Debates Forum

Debates Forum

  1. Standard memberfinnegan
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    31 Aug '17 09:42
    http://www.independent.co.uk/news/world/asia/india-floods-bangladesh-nepal-deaths-millions-homeless-latest-news-updates-a7919006.html

    At least 1,200 people have been killed and millions have been left homeless following devastating floods that have hit India, Bangladesh and Nepal, in one of the worst flooding disasters to have affected the region in years.

    International aid agencies said thousands of villages have been cut off by flooding with people being deprived of food and clean water for days.

    South Asia suffers from frequent flooding during the monsoon season, which lasts from June to September, but authorities have said this year's floods have been much worse.

    ...

    In the northern state of Uttar Pradesh, reports said more than 100 people had died and 2.5 million have been affected.

    In Mumbai, authorities struggled to evacuate people living in the financial capital's low-lying areas as transport links were paralysed and downpours led to water rising up to five feet in some parts of the city.

    Weather officials are forecasting heavy rains to continue over the next 24 hours and have urged people to stay indoors.

    In neighbouring Bangladesh, at least 134 have died in monsoon flooding which is believed to have submerged at least a third of the country.

    More than 600,000 hectares of farmland have been partially damaged and in excess of 10,000 hectares have been completely washed away, according to the disaster minister.

    Bangladesh's economy is dependent on farming and the country lost around a million tonnes of rice in flash floods in April.

    "Farmers are left with nothing, not event with clean drinking water," said Matthew Marek, the head of disaster response in Bangladesh for the International Federation of Red Cross and Red Crescent.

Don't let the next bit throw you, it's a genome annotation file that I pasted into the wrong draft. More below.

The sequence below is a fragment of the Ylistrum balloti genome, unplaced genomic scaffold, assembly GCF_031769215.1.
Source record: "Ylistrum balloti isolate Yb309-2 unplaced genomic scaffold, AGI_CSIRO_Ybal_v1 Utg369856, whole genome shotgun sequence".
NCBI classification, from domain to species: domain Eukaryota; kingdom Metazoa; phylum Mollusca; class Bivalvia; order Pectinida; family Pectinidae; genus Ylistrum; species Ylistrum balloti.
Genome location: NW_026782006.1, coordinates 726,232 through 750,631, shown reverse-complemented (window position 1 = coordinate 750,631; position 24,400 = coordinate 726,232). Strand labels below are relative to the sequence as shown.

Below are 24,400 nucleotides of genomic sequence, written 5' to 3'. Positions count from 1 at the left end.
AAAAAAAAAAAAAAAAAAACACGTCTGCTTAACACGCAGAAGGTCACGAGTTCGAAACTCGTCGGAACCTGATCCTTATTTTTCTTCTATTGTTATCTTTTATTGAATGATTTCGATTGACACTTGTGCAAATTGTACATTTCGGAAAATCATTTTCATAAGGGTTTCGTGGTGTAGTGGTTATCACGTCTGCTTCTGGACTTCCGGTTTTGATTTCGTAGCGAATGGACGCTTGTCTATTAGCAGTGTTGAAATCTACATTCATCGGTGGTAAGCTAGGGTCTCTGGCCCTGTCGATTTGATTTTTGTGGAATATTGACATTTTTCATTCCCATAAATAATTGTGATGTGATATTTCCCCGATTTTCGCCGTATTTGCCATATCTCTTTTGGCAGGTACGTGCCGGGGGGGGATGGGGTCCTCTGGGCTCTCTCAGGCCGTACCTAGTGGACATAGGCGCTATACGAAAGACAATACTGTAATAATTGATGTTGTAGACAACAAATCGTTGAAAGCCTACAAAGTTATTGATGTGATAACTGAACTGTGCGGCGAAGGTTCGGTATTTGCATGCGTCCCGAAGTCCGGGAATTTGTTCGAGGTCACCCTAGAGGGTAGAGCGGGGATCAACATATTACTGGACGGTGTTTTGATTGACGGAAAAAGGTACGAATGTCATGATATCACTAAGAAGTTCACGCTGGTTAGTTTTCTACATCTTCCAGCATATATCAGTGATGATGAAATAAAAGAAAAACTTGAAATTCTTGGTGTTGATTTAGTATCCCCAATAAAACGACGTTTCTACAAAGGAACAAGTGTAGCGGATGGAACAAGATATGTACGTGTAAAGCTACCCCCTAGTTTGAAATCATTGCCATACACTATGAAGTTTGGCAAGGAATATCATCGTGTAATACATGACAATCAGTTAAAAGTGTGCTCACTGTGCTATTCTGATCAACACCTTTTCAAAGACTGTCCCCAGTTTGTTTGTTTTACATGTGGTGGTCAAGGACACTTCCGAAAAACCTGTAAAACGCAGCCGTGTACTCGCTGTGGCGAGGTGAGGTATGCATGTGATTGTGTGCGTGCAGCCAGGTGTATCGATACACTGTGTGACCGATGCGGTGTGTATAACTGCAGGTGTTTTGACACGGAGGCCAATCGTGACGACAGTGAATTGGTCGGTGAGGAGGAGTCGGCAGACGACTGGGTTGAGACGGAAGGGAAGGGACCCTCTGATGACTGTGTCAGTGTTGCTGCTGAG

In Nepal, 150 people have been killed and 90,000 homes have been destroyed in what the UN has called the worst flooding incident in the country in a decade.

    According to the Red Cross, at least 7.1 million people have been affected in Bangladesh - more than the population of Scotland - and around 1.4 million people have been affected in Nepal.
  2. Standard memberfinnegan
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    31 Aug '17 10:15
    Originally posted by @finnegan
    You see there is no such thing as a natural disaster. Human settlement is largely concentrated on the coastlines and the faultlines of our planet. That is where the natural resources are to sustain civilised life. We are far more vulnerable to events like this than people seem to appreciate. What makes us vulnerable especially is the way we organise ou ...[text shortened]... ..You guys have been just too complacent in the belief that the poor will do your dying for you.
    https://www.thenation.com/article/everyones-a-socialist-after-a-natural-disaster/

    You know the old saying: There are no atheists in foxholes. I’ve got a new one: We’re all socialists after a natural disaster. Even Texas Senator Ted Cruz. The hypocrite who tried to block Hurricane Sandy aid to the East Coast in 2012 is now demanding the federal government expedite emergency funds for the survivors of Hurricane Harvey along the Gulf Coast of Texas, and in Houston, the nation’s fourth-largest city. East Coast Democrats are happy to help, though New Jersey Governor Chris Christie tried to renew his relevance by beefing with his party mate over his Sandy selfishness. The Washington Post gave Cruz three Pinocchios for claiming on Monday that he blocked Sandy aid only because it was larded with pork. It was not. But even in a disaster, Cruz can’t help lying.

    Driving to Austin in March, I saw the way Houston emerges from the bayou—and then goes on and on, for what feels like forever. So much building, and so much water, even in dry times. This petrochemical-industry capital is built on land that is almost guaranteed to flood with regularity. With its lack of zoning laws and bias toward development, Houston is a monument to unfettered capitalism. Unfettered capitalism backed by government-backed flood insurance, that is—privatizing profit, socializing risk. But it’s also a multiracial metropolis led by a black mayor and a Latino police chief, with an insurgent progressive movement that elected a progressive Harris County district attorney just last year. We can see the best and the worst of the country in microcosm, and so far, the best is winning. With or without the “leadership” of President Trump...